The Federal Reserve's near-zero interest rate policy amounts to trickle-down economics and will not fix the U.S. economy, Mark Vitner, senior economist at Wells Fargo Securities said on Tuesday.
The Fed has held interest rates near zero since December 2008 in a bid to increase lending and spur economic growth. The policy has also driven investors into equity markets because stocks provide the yield they can can no longer get from bonds.
While many economists expect an initial 25-basis point rate hike at the central bank's September meeting, Vitner said the economic data available to that point won't look good.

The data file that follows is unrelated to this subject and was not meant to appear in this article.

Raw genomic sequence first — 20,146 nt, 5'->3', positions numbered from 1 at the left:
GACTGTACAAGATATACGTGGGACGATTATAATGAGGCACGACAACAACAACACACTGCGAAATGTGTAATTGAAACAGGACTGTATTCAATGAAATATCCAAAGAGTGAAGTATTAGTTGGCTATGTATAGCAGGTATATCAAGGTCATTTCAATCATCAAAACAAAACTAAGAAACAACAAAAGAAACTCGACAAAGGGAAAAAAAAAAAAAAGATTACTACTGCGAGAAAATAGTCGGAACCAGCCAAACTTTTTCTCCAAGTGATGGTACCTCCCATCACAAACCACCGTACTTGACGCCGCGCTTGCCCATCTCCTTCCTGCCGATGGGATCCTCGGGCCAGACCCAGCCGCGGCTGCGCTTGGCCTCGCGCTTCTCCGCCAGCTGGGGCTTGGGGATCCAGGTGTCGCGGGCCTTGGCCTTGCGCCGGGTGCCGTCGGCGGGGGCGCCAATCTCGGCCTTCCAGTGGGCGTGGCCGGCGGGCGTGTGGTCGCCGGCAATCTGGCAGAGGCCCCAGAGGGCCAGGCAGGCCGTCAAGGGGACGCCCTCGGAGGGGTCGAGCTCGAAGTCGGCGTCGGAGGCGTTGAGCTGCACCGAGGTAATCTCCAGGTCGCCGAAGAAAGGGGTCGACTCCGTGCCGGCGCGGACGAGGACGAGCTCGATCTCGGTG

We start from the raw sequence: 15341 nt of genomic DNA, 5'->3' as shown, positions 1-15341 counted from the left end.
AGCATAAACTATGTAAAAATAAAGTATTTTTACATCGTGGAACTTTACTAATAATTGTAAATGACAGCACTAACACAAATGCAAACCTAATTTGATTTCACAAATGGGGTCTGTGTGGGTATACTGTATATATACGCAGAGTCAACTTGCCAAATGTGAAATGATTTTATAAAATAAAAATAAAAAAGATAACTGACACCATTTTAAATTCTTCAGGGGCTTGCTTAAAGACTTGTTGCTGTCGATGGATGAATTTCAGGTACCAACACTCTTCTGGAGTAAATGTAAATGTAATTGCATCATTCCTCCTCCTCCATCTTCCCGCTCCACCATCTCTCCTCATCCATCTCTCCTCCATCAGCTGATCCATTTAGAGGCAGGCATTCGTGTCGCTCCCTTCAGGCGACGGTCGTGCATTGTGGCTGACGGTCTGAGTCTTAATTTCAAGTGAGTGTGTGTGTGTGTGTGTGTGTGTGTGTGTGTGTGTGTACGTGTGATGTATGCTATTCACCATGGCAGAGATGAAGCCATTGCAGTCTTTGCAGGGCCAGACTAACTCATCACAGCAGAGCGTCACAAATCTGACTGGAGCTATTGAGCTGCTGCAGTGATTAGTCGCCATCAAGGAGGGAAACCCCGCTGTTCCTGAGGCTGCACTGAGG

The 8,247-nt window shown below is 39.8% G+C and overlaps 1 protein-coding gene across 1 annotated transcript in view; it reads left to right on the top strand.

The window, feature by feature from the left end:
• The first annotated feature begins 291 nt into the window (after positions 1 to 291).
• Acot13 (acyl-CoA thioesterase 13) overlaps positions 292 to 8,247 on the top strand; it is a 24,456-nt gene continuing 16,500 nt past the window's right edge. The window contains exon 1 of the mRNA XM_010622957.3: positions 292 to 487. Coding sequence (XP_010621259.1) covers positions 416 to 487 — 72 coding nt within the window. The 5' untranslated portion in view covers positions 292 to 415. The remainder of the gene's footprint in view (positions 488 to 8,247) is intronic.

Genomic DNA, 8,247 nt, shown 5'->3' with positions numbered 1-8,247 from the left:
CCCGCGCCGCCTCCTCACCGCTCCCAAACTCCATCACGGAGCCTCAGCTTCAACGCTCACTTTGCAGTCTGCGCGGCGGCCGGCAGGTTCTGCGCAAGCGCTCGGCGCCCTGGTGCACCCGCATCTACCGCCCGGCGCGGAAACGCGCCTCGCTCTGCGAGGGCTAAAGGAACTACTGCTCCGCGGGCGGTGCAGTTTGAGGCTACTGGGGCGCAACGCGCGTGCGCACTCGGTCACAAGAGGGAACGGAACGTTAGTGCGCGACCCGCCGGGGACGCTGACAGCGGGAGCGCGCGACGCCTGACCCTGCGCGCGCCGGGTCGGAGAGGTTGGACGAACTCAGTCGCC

"If you look at the data they're likely to see in September, it's going to be a GDP number less than 2 percent in the second quarter, a GDP number that's negative in the first quarter, and no reading on third-quarter GDP yet," he said.
"It may be a little uncomfortable to raise rates in a sub-2 percent GDP world," he added.
Mark Okada, co-founder and CIO at Highland Capital Management, told "Squawk Box" that the Fed should have raised rates already.
While low rates have helped pump up equity markets, raising rates would help Americans save money more efficiently, freeing them to spend more of their income in the broader economy, Okada said.
Near-zero interest rate policy boosts wealth, he said, but added, "There's a certain point where it stops working. It doesn't reach the right part of the economy."